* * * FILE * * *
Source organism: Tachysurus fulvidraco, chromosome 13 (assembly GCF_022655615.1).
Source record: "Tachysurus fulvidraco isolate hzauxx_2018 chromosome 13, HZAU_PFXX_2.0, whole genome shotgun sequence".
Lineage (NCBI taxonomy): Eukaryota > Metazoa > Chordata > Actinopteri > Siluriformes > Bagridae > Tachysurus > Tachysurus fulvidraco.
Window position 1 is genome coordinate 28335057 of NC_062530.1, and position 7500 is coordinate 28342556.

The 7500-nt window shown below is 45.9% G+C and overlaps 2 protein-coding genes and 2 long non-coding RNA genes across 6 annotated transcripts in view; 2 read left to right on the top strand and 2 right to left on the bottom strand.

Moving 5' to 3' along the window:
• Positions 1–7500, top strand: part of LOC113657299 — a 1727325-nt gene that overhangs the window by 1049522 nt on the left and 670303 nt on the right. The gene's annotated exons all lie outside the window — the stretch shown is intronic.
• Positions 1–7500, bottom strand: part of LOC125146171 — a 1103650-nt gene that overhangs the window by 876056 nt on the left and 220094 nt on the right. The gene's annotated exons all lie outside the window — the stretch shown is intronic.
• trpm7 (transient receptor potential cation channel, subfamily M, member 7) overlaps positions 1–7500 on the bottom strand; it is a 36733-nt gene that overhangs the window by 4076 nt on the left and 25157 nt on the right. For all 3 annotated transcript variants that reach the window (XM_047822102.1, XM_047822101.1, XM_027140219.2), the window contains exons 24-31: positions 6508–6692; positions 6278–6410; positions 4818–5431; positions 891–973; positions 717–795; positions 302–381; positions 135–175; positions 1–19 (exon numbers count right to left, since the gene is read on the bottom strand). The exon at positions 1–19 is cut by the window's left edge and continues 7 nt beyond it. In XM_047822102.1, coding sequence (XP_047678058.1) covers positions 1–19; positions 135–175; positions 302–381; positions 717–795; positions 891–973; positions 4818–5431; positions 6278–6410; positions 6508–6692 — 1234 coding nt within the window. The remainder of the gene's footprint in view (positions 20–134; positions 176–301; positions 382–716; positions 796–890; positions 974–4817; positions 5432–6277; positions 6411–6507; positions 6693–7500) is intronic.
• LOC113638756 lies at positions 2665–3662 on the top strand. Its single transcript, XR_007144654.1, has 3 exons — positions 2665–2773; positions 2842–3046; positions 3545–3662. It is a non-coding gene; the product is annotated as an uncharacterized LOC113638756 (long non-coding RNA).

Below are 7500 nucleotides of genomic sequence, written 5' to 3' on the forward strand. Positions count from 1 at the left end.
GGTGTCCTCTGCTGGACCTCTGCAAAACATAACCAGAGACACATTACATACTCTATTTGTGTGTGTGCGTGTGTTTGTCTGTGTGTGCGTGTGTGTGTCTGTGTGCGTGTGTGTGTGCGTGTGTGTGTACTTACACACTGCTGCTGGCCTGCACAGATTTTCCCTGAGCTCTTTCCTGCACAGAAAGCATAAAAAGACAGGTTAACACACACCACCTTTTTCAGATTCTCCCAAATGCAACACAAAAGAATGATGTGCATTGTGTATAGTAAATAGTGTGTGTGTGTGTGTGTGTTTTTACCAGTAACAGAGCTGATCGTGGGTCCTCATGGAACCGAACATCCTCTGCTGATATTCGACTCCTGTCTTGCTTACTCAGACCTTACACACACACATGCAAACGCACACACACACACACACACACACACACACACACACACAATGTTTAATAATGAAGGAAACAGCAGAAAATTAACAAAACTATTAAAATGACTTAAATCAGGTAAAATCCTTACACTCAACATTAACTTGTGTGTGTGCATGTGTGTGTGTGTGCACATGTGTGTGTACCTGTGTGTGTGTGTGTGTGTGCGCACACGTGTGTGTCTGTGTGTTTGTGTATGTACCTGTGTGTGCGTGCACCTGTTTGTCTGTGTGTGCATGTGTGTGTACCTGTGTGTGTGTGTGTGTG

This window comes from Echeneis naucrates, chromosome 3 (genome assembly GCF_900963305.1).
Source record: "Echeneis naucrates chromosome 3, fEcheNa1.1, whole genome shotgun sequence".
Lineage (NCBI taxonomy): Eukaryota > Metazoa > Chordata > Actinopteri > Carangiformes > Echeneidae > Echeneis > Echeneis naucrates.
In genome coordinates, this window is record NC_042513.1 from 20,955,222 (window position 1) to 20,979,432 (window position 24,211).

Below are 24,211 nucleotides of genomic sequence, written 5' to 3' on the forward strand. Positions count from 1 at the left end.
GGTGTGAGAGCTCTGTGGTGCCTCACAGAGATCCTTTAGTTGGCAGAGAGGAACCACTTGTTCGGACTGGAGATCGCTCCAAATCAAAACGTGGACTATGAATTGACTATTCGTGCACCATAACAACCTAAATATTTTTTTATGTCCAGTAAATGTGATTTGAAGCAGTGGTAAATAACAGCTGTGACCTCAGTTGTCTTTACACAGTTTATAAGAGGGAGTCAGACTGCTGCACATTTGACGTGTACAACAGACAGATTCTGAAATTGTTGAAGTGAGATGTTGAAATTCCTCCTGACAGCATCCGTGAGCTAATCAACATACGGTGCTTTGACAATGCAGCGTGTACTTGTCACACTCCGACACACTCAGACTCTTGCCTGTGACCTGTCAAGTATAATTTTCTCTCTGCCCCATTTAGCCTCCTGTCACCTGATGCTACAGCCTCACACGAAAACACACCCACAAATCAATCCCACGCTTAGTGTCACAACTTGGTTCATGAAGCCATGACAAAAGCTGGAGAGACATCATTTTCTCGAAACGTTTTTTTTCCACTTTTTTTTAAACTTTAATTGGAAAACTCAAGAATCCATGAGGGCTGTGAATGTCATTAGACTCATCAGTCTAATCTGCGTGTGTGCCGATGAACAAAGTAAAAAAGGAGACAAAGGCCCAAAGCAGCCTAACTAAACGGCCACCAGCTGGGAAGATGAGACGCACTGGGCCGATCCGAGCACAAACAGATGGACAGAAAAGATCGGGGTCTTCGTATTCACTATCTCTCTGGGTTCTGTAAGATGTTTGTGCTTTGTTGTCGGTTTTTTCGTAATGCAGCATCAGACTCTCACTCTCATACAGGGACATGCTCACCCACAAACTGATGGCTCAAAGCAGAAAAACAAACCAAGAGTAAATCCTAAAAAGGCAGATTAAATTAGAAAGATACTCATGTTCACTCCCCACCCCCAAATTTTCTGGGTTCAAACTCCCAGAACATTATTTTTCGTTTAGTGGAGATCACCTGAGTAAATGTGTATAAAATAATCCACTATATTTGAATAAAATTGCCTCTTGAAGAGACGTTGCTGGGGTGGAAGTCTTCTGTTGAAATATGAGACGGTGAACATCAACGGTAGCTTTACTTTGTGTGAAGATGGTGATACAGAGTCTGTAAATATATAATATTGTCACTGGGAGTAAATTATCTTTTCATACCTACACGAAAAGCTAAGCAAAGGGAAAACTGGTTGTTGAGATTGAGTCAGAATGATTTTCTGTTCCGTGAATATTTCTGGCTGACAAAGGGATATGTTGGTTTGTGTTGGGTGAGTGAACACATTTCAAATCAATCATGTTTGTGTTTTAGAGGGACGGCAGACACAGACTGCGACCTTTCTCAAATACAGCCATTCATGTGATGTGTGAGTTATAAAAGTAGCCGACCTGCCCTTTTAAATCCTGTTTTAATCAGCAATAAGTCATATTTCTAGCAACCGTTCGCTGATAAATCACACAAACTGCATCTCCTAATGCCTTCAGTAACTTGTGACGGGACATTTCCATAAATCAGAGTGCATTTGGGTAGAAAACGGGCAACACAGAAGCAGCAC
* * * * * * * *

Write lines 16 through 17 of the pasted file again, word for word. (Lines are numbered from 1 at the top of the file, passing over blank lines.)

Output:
In genome coordinates, this window is record NC_042513.1 from 20,955,222 (window position 1) to 20,979,432 (window position 24,211).

Below are 24,211 nucleotides of genomic sequence, written 5' to 3' on the forward strand. Positions count from 1 at the left end.